“Buffalo Soldiers” won’t be camping out at bases overseas.

The people who pick the movies shown on military posts, though, say it has nothing to do with the film’s acidic depiction of the peacetime Army, where a bored soldier endures the last gasps of the Cold War by swiping supplies and hawking them on the black market.

Instead, military distributors say the film’s run is just too small.

“It was released by Miramax films on July 25 on 21 screens,” said Jeanne McDonald, a spokeswoman for the Army and Air Force Exchange Service. “That won’t meet our print requirements. We need 133 to meet our requirements in Europe and [Pacific].”

Jane DeGonzaque of the Navy Motion Picture Service confirmed that “Buffalo” is also too small for the fleet. In the United States, the violent film grossed about $61,000 during the Aug. 10 weekend, and as of that week had made a mere $142,000 during its entire run.

McDonald said that a film’s depiction of Army life isn’t enough to sabotage a base debut.

“We don’t not play a movie because of content,” she said. “The ‘General’s Daughter’ was pretty controversial, but we did play it.”

In that film, CID investigators dig their way through a world of officer sadomasochism to solve the murder of a captain whose father is a politically ambitious general.

In “Buffalo Soldiers,” a Stuttgart, Germany-based soldier, played by Joaquin Phoenix, decides to turn his racketeering of Mop & Glo and other commissary and post exchange products into the more lucrative, and dangerous, enterprise of trading arms for heroin. Miramax actually delayed the release of “Buffalo Soldiers” for two years. The terror attacks of Sept. 11, 2001, and the wave of patriotism that followed made marketing a new “Catch-22” a risky campaign.

The film has drawn domestic flak on several fronts: The promotional poster bears the caption “Steal All That You Can Steal” and shows Phoenix flashing a peace sign in front of a U.S. flag, its stars replaced by dollar signs.

The title, too, has raised ire among African-Americans. Its story has nothing to do with the historic all-black units that first blazed the trails of the West following the Civil War.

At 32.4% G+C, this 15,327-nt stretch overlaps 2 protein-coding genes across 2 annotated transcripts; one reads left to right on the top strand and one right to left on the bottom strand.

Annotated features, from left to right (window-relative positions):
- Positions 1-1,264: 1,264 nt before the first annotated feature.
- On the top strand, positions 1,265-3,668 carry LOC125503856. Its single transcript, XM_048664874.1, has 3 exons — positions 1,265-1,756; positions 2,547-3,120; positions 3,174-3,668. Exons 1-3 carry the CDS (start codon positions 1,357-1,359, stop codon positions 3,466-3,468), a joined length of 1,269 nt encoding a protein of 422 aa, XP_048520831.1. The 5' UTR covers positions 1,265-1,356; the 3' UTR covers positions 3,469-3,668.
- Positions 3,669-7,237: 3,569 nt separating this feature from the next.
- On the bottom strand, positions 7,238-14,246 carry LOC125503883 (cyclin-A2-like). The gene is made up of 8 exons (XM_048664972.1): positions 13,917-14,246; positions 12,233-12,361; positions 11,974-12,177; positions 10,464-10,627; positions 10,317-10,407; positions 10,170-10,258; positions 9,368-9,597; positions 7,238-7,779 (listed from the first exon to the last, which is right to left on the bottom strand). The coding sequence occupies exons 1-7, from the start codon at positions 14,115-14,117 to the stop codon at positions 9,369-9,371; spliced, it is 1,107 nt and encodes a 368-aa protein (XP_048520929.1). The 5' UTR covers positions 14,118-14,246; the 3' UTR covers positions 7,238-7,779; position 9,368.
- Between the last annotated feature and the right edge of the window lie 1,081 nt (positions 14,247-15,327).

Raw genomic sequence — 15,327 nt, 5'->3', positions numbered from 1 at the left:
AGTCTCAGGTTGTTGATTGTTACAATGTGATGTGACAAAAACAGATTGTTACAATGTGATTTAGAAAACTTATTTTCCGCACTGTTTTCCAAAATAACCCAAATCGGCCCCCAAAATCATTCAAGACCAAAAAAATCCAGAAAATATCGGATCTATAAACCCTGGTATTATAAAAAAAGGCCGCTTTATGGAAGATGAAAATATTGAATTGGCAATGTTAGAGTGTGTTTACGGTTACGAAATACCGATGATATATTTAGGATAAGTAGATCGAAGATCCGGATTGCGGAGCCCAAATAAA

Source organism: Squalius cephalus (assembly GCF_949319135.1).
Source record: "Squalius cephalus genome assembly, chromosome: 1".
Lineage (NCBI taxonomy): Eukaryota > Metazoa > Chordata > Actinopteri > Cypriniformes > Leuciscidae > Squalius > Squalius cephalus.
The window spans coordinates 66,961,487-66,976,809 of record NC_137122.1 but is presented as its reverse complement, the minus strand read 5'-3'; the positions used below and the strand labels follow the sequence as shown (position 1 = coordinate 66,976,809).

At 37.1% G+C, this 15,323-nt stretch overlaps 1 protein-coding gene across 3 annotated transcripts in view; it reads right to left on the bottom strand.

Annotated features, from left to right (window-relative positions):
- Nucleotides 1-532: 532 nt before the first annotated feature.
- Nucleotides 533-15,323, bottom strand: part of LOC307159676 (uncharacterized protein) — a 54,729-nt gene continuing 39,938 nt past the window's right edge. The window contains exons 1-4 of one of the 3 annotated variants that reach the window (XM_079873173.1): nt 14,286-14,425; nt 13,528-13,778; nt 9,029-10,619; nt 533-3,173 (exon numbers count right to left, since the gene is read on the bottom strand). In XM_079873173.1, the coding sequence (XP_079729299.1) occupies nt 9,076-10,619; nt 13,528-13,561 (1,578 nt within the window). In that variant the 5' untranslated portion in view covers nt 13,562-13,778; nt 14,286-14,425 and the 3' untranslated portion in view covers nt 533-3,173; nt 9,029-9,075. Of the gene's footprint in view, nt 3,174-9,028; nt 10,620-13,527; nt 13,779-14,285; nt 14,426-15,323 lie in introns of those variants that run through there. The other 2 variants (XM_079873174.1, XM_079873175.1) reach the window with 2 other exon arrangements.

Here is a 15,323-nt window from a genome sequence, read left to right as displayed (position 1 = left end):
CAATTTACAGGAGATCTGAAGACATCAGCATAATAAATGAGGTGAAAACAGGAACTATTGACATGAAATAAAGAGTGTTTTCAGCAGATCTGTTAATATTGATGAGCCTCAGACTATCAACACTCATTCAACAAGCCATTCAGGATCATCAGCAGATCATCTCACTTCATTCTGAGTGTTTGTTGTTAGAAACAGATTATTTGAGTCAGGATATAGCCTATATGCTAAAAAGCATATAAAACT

Last month, Project 21, a conservative black organization, called on Miramax to change the name of the movie.

Mychal Massie, a member of Project 21’s national advisory council, told Stars and Stripes that his complaints aren’t narrowly focused on the title’s racial connotations, but on the entire story.

“It damages, tarnishes and diminishes the image of our fighting force as a whole,” Massie said. “The Buffalo Soldiers were black regiments, but they were part of the greater whole.”

Massie said he takes general umbrage to the film’s depiction of soldiers as stoned con artists.

“Where would we be without our military?” he asked. “And to cast them in a light when they’re hustlers and bigots and dolts — that’s not our military.”

Some amateur online critics of the original book by Robert O’Connor have assailed not only its bilious depiction of the military, but also its eye for detail. On, a reader complained that the book dubs its antiheroes as draftees, while the real Cold War military was one of volunteers. Most of the readers, though, looking past the tome’s liberties with reality considered it brilliant and biting satire.

A staffer in the Miramax press office in New York said the film may have had a small initial release in the States, but it’s had particular success on the other side of the pond.

“It’s doing pretty well in the U.K.,” he said. “I don’t know about the rest of Europe.”

He said the film’s domestic distribution would expand through September. When asked about the controversy surrounding the film, though, the staffer said he had to get off the phone.

The film is expected to be available on video sometime in November. And despite the brouhaha, “Buffalo” has found fans, particularly in Britain.

“ ‘Buffalo Soldiers’ has core values of scepticism and a thoroughly subversive attitude all round; it’s a mile away from the saccharine assumptions of most American pictures, even the most hardboiled ones,” Peter Bradshaw wrote in The Guardian. “Very refreshing.”

In America, critics have also been complimentary, but more guardedly so. The New York Times had its reservations, saying the movie “claims to uncover (and also means to celebrate) the anarchy that percolates within a rigidly ordered institution, but is itself too disorderly to make the point in a suitably interesting or infuriating manner.”

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